Worth including in our countdown on the strength of the below photo alone. Yes, that really is Richard Branson. As you can guess, Virgin Brides wasn’t a successful attempt to disrupt the wedding industry.
As the Virgin Group founder reflects: "Whether it is launching companies like Virgin Brides and Virgin Cola that fell flat on their face, making the wrong call on investments, or simply forgetting to return a call or send an email, I have made hundreds of mistakes.
"I'm sure I'll make many more this year, and learn valuable lessons from every error. Anybody who tells you they don't make mistakes has just made one."
5. Virgin Cola
Without doubt the best-known, and seemingly still fondly remembered, Virgin fail is that of Virgin Cola. A business with grand ambitions that failed to stick to the winning Virgin formula of disrupting markets and offering consumers something significantly better than the competition.
"It’s fair to say that our launch of Virgin Cola in 1994 was not subtle. Driving a tank through New York’s streets before smashing through a wall of Coca-Cola cans certainly created some front-page headlines, which was exactly what we wanted. With Virgin Cola, we felt confident that we could smash our way past Coca-Cola and Pepsi, our main competitors. It turned out, however, that we hadn’t thought things through. Declaring a soft drink war on Coke was madness," recalls Richard Branson.
"We had effectively parked our tank on the lawn of the world’s largest soft drinks brand, and we weren’t quite prepared for the size or the ferocity of Coca-Cola’s response, which included a steep increase in their marketing budget and pressure on distributors not to work with us. Had we known how the company would react, we may well have taken a different approach. I consider our cola venture to be one of the biggest mistakes we ever made - but I still wouldn’t change a thing.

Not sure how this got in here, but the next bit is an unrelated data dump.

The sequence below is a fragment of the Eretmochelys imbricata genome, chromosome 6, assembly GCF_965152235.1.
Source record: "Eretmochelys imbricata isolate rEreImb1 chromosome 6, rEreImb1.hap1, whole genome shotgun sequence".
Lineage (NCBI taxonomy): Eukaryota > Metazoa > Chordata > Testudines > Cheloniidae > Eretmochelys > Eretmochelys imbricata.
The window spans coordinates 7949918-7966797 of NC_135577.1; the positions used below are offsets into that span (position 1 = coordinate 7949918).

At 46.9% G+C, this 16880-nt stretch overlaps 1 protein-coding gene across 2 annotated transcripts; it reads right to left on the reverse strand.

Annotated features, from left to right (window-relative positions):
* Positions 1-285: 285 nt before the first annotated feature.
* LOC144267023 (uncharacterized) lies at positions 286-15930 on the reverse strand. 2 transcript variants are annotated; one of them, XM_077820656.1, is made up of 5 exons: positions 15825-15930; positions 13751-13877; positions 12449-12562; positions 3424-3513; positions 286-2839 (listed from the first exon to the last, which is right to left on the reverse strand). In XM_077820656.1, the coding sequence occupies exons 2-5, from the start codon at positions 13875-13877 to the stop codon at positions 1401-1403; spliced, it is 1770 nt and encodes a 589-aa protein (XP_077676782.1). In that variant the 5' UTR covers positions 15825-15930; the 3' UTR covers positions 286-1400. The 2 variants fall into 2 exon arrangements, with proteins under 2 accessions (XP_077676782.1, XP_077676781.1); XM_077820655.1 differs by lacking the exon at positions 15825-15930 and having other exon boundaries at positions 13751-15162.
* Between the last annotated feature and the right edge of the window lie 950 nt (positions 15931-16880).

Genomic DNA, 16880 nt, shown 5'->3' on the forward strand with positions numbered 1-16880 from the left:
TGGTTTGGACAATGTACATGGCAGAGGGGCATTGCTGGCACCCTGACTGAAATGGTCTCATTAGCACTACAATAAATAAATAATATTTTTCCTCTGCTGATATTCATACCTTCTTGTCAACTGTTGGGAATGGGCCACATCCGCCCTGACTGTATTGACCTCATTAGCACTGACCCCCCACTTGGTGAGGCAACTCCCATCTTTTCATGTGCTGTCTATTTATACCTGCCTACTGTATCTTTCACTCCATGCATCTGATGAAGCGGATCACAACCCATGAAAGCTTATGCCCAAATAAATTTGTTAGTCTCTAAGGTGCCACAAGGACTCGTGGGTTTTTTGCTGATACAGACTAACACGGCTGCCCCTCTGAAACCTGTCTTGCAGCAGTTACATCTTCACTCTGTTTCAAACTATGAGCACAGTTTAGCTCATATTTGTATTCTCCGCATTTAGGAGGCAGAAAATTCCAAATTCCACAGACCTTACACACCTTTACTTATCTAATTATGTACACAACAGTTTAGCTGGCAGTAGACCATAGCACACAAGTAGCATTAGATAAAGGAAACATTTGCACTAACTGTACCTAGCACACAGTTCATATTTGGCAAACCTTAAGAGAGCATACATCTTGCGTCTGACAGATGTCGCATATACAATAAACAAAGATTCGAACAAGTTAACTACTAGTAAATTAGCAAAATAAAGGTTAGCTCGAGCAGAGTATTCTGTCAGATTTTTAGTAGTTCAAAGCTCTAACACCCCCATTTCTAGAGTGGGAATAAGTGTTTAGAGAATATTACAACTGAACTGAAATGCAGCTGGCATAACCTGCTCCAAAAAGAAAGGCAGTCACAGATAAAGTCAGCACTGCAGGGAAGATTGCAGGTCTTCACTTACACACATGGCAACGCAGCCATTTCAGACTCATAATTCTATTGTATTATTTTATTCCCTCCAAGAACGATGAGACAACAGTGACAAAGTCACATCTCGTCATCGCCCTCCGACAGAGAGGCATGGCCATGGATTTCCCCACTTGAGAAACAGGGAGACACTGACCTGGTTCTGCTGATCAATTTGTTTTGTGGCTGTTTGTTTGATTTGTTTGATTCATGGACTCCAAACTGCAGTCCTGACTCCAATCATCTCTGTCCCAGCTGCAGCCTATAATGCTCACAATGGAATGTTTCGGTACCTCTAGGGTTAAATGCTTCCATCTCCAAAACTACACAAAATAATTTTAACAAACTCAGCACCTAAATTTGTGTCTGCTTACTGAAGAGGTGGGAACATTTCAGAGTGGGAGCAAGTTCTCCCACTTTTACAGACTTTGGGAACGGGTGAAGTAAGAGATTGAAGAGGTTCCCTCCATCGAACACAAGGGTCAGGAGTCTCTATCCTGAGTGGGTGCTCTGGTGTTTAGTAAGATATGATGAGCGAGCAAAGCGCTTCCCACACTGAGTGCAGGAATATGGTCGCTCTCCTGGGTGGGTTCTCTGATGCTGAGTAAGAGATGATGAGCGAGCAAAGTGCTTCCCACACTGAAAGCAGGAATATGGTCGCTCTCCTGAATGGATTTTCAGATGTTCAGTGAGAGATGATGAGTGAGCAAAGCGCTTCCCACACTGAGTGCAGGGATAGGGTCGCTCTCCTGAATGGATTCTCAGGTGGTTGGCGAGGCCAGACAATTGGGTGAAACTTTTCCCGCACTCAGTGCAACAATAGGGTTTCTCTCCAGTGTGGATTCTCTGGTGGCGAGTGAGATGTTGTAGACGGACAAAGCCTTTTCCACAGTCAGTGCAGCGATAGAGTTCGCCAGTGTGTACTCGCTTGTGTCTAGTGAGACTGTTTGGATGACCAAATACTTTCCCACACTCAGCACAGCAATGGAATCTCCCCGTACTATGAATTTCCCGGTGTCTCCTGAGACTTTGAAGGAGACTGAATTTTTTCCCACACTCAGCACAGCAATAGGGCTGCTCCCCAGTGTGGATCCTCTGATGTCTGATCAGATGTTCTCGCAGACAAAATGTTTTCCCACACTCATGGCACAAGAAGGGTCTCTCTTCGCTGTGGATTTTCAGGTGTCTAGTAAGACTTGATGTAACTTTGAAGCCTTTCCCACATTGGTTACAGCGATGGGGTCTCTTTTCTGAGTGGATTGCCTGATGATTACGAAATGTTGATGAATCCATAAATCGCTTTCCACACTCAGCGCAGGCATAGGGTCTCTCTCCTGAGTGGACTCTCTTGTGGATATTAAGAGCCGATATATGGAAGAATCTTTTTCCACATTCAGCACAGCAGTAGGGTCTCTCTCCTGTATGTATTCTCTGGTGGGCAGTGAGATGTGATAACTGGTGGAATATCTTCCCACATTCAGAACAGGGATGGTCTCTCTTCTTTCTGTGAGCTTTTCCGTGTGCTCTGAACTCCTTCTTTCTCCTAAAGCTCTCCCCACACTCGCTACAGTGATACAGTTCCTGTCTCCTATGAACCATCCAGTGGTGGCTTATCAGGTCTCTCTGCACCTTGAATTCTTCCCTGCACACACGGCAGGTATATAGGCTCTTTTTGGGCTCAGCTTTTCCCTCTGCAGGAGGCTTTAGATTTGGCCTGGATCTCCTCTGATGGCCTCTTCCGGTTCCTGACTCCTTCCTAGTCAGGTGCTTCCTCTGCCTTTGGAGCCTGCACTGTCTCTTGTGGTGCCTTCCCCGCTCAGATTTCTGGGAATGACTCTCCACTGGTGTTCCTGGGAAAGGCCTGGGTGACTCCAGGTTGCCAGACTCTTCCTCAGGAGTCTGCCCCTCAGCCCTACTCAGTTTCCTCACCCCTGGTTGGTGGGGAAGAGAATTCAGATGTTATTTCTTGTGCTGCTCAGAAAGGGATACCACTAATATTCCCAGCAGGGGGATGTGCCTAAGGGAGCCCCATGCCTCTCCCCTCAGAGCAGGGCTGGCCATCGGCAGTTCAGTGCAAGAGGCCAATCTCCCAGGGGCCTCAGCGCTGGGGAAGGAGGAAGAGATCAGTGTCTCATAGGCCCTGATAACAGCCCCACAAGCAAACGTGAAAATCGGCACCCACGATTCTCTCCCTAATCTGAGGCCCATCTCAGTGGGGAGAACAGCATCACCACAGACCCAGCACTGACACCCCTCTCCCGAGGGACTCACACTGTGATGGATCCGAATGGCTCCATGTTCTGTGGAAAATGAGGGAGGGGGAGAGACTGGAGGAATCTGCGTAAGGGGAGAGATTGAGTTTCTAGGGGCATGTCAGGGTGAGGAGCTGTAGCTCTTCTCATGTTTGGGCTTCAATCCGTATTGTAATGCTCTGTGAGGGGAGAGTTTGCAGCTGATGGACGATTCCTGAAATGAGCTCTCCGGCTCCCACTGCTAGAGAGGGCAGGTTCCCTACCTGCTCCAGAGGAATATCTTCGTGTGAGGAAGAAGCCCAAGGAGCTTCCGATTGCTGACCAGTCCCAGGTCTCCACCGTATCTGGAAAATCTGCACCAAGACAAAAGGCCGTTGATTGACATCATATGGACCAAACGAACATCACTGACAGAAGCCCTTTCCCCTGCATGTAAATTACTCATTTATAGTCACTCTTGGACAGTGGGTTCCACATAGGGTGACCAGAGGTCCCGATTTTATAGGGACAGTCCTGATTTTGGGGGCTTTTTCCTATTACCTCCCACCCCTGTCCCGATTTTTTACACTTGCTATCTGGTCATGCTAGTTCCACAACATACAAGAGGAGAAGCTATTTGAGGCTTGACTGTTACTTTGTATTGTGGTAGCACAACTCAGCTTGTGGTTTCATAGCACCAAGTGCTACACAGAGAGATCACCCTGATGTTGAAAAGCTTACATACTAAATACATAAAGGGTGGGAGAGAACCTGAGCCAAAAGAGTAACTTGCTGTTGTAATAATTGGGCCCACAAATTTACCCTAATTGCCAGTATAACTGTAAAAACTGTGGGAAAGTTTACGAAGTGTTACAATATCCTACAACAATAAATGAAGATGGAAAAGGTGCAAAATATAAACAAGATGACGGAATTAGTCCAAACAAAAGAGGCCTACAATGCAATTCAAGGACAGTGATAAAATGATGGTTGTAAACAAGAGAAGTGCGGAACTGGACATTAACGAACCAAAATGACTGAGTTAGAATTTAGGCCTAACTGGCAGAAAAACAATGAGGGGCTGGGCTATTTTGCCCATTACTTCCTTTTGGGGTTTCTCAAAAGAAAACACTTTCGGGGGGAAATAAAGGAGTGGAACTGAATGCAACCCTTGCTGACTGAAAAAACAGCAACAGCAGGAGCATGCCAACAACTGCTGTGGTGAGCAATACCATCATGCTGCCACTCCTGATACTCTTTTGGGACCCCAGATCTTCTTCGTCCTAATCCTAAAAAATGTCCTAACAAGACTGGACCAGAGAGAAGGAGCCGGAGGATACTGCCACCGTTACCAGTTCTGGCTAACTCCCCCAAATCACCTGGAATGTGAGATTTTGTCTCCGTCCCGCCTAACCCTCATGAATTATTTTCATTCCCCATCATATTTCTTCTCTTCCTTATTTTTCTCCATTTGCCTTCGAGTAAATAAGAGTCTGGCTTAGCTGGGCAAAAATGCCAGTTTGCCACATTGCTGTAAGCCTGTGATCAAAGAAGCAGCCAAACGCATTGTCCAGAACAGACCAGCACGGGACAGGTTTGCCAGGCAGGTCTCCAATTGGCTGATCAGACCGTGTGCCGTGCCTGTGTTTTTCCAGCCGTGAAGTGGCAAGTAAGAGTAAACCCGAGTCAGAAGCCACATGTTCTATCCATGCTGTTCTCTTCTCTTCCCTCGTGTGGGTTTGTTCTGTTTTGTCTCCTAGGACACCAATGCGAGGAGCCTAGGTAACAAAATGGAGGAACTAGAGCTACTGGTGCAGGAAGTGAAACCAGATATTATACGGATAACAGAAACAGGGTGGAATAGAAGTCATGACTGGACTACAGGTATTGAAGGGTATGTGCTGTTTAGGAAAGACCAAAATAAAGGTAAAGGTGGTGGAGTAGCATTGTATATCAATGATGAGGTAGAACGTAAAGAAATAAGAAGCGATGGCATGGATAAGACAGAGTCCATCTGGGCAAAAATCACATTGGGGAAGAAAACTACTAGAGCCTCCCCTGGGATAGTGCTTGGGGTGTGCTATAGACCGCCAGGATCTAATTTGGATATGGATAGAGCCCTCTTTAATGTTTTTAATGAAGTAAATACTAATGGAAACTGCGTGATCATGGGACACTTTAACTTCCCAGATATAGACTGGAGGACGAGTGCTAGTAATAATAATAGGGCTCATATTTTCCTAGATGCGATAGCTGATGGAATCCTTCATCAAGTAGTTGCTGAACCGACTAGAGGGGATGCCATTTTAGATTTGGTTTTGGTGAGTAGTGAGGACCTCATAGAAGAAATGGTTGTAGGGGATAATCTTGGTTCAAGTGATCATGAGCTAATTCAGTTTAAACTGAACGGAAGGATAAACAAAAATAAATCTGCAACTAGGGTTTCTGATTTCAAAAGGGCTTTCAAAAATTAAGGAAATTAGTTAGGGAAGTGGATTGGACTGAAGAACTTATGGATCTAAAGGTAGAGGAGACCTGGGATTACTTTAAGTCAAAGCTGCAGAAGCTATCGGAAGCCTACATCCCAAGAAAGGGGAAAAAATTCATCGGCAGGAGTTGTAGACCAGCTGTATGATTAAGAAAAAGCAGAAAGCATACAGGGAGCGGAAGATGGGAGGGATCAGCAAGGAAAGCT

"Perhaps the biggest positive to come from Virgin Cola, however indirectly, was the launch of Innocent Drinks. Co-founder Richard Reed, a former employee at Virgin Cola, was inspired by his experience, and later started selling his own smoothies with a couple of friends. He now heads one of the biggest, most purposeful drinks brands in Britain."
6. Virgin Atlantic’s flat beds
Our last fail actually comes from one of the most successful Virgin companies, demonstrating that even the best businesses need to remain sharp in order to avoid mistakes. In a battle with British Airways to be the first airline with a lie-flat bed in their Upper Class cabin, Virgin Atlantic rushed out a new seat design.
"'Flat' is an interesting term. When I say that a door is flat, you probably think of a perpendicular surface, whereas if I say that a bed is flat, you automatically think of a horizontal one. The problem with our new 'lie-flat bed' was that while it was flat, it wasn't horizontal. In our rush to be first, we had taken the fastest route and produced a seat that converted to a flat bed that sloped at an angle of about 30 degrees. Passengers (including me) worried that after they drifted off to sleep, they might slide off! And while we were rushing to deliver our new idea, British Airways had gotten wind of our secret new seat and took their time to develop a truly horizontal lie-flat bed, beating us to the punch," recalls Richard.
"We went back to the drawing board. The second time around, we came up with a completely new, horizontal seat and a revolutionary new herringbone cabin configuration – and Virgin leapfrogged ahead of them. But that rush to be first cost us a lot. It was an expensive lesson."